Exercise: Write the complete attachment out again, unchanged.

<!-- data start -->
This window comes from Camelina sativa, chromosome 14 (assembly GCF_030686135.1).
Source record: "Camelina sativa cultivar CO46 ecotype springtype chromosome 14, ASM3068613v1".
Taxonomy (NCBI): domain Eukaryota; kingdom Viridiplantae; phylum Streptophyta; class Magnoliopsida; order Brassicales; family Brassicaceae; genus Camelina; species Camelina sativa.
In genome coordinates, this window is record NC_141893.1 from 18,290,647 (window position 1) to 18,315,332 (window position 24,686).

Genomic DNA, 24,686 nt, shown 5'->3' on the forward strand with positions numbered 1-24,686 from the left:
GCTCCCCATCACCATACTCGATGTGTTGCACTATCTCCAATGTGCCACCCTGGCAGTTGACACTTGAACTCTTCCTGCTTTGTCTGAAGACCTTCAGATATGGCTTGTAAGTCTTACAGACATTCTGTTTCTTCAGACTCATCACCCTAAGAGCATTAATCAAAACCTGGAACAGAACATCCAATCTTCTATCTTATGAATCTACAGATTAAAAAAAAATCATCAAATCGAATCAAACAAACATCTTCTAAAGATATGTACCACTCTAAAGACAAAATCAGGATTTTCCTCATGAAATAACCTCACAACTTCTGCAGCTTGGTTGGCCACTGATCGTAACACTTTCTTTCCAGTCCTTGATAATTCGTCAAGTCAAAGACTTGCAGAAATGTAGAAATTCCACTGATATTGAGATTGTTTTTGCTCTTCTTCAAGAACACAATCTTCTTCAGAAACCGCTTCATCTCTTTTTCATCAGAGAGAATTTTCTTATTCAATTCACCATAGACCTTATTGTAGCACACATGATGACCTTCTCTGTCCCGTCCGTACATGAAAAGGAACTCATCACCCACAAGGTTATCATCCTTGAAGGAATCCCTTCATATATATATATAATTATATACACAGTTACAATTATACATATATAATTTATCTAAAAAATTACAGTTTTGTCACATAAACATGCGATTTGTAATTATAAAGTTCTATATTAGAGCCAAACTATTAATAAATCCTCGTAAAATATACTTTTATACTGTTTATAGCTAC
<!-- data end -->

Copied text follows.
This window comes from Camelina sativa, chromosome 14 (assembly GCF_030686135.1).
Source record: "Camelina sativa cultivar CO46 ecotype springtype chromosome 14, ASM3068613v1".
Taxonomy (NCBI): domain Eukaryota; kingdom Viridiplantae; phylum Streptophyta; class Magnoliopsida; order Brassicales; family Brassicaceae; genus Camelina; species Camelina sativa.
In genome coordinates, this window is record NC_141893.1 from 18,290,647 (window position 1) to 18,315,332 (window position 24,686).

Genomic DNA, 24,686 nt, shown 5'->3' on the forward strand with positions numbered 1-24,686 from the left:
GCTCCCCATCACCATACTCGATGTGTTGCACTATCTCCAATGTGCCACCCTGGCAGTTGACACTTGAACTCTTCCTGCTTTGTCTGAAGACCTTCAGATATGGCTTGTAAGTCTTACAGACATTCTGTTTCTTCAGACTCATCACCCTAAGAGCATTAATCAAAACCTGGAACAGAACATCCAATCTTCTATCTTATGAATCTACAGATTAAAAAAAAATCATCAAATCGAATCAAACAAACATCTTCTAAAGATATGTACCACTCTAAAGACAAAATCAGGATTTTCCTCATGAAATAACCTCACAACTTCTGCAGCTTGGTTGGCCACTGATCGTAACACTTTCTTTCCAGTCCTTGATAATTCGTCAAGTCAAAGACTTGCAGAAATGTAGAAATTCCACTGATATTGAGATTGTTTTTGCTCTTCTTCAAGAACACAATCTTCTTCAGAAACCGCTTCATCTCTTTTTCATCAGAGAGAATTTTCTTATTCAATTCACCATAGACCTTATTGTAGCACACATGATGACCTTCTCTGTCCCGTCCGTACATGAAAAGGAACTCATCACCCACAAGGTTATCATCCTTGAAGGAATCCCTTCATATATATATATAATTATATACACAGTTACAATTATACATATATAATTTATCTAAAAAATTACAGTTTTGTCACATAAACATGCGATTTGTAATTATAAAGTTCTATATTAGAGCCAAACTATTAATAAATCCTCGTAAAATATACTTTTATACTGTTTATAGCTAC